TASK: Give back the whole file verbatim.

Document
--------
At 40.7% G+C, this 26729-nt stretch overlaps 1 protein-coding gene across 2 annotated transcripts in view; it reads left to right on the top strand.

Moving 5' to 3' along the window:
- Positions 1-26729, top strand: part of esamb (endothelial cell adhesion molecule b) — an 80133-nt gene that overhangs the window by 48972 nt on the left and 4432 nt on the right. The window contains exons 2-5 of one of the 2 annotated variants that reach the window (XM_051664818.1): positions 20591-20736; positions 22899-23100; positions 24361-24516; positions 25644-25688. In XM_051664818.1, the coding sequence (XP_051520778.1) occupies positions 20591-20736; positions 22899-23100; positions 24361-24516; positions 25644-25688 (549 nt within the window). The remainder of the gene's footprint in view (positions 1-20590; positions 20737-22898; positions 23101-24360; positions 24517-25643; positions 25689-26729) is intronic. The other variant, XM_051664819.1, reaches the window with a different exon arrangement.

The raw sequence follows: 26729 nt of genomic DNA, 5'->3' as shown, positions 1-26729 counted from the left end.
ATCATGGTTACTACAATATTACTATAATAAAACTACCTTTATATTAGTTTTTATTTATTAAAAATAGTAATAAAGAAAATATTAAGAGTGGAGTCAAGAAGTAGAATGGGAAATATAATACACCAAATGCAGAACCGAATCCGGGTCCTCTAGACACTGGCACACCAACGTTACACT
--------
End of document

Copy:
At 40.7% G+C, this 26729-nt stretch overlaps 1 protein-coding gene across 2 annotated transcripts in view; it reads left to right on the top strand.

Moving 5' to 3' along the window:
- Positions 1-26729, top strand: part of esamb (endothelial cell adhesion molecule b) — an 80133-nt gene that overhangs the window by 48972 nt on the left and 4432 nt on the right. The window contains exons 2-5 of one of the 2 annotated variants that reach the window (XM_051664818.1): positions 20591-20736; positions 22899-23100; positions 24361-24516; positions 25644-25688. In XM_051664818.1, the coding sequence (XP_051520778.1) occupies positions 20591-20736; positions 22899-23100; positions 24361-24516; positions 25644-25688 (549 nt within the window). The remainder of the gene's footprint in view (positions 1-20590; positions 20737-22898; positions 23101-24360; positions 24517-25643; positions 25689-26729) is intronic. The other variant, XM_051664819.1, reaches the window with a different exon arrangement.

The raw sequence follows: 26729 nt of genomic DNA, 5'->3' as shown, positions 1-26729 counted from the left end.
ATCATGGTTACTACAATATTACTATAATAAAACTACCTTTATATTAGTTTTTATTTATTAAAAATAGTAATAAAGAAAATATTAAGAGTGGAGTCAAGAAGTAGAATGGGAAATATAATACACCAAATGCAGAACCGAATCCGGGTCCTCTAGACACTGGCACACCAACGTTACACT